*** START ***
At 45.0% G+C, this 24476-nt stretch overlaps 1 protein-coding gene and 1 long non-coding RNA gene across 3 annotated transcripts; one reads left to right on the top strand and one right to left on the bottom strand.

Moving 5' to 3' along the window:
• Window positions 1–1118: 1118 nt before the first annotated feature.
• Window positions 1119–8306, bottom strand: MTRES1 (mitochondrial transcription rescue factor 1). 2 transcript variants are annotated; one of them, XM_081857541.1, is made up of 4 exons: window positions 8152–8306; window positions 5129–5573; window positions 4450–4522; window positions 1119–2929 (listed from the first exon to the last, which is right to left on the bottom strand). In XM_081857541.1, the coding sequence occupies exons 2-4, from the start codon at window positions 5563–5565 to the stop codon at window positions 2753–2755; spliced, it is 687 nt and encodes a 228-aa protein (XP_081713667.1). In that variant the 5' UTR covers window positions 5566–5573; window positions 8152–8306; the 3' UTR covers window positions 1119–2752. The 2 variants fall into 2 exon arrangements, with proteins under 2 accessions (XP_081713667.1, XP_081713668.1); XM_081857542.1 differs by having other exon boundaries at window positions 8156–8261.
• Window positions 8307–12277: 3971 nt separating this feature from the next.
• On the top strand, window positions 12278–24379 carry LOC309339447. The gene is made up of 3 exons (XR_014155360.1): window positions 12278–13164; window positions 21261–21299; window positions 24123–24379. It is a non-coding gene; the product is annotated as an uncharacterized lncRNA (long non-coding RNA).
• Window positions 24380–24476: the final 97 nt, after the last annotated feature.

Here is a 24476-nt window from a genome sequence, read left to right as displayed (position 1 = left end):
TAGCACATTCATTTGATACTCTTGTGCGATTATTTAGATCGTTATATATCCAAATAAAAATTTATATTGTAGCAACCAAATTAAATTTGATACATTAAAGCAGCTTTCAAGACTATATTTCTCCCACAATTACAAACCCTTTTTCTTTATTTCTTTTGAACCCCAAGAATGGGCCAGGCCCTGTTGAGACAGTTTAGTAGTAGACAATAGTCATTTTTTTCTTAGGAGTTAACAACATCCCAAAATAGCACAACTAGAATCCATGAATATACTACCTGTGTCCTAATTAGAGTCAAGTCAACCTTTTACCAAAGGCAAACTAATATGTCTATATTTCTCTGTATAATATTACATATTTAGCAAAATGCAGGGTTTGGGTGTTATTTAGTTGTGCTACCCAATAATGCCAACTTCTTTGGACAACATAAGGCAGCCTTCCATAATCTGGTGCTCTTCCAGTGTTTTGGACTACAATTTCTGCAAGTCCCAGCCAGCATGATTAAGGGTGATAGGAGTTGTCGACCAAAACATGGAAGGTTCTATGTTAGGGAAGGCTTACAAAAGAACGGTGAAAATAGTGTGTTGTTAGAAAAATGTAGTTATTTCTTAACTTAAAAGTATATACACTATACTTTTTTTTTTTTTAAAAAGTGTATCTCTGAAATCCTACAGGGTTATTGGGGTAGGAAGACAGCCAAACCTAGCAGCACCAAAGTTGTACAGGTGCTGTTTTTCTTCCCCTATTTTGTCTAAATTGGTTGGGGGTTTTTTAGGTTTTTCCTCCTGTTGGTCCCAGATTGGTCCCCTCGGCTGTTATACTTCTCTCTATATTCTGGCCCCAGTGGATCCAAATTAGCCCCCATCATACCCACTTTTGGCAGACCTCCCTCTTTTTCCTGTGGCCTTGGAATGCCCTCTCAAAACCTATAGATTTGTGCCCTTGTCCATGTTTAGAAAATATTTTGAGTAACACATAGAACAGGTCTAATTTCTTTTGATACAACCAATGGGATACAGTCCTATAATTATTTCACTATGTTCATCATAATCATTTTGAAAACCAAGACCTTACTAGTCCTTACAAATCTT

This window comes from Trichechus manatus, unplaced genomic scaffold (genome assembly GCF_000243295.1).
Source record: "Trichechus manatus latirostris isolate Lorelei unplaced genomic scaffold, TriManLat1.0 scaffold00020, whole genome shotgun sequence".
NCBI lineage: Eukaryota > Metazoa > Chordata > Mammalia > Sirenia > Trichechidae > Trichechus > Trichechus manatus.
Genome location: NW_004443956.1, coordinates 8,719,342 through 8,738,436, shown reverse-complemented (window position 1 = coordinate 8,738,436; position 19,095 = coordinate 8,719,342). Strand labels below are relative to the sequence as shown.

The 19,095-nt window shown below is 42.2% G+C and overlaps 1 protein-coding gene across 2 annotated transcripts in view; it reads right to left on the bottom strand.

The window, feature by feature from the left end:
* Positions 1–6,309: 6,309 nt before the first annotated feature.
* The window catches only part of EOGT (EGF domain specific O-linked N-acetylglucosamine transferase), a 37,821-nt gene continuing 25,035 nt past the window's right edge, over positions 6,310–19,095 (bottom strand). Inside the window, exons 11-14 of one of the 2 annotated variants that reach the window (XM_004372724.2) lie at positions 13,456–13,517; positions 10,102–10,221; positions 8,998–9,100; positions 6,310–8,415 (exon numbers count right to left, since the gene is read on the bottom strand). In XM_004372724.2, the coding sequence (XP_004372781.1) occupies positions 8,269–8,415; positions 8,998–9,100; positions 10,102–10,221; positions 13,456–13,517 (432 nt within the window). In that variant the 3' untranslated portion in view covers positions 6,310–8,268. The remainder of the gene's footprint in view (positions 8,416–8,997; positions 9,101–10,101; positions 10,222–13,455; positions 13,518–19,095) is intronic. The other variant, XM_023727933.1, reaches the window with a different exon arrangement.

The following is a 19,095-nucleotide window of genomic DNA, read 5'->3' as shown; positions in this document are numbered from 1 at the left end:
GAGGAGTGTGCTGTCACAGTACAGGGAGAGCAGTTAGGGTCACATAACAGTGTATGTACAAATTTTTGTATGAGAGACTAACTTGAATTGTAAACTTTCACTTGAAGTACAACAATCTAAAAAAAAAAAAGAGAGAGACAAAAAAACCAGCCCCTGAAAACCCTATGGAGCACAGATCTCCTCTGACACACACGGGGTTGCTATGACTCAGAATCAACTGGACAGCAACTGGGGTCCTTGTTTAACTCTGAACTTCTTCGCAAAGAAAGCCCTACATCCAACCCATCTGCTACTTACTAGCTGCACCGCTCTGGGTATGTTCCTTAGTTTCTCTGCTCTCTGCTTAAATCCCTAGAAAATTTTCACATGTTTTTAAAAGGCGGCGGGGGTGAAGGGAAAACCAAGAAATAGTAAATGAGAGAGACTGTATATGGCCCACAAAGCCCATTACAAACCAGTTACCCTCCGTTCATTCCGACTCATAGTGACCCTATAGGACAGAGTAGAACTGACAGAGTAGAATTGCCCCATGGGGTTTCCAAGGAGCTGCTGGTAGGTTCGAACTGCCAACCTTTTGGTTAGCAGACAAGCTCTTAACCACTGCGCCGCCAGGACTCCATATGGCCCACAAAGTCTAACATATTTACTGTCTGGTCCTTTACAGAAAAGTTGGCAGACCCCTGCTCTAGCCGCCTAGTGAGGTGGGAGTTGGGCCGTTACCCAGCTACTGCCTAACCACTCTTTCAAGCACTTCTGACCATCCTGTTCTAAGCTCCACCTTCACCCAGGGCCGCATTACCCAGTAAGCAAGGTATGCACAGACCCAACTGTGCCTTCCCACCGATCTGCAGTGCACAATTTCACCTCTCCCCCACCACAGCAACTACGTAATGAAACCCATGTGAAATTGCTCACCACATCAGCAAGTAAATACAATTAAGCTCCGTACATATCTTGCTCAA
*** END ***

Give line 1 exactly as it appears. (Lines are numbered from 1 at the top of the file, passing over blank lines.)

At 45.0% G+C, this 24476-nt stretch overlaps 1 protein-coding gene and 1 long non-coding RNA gene across 3 annotated transcripts; one reads left to right on the top strand and one right to left on the bottom strand.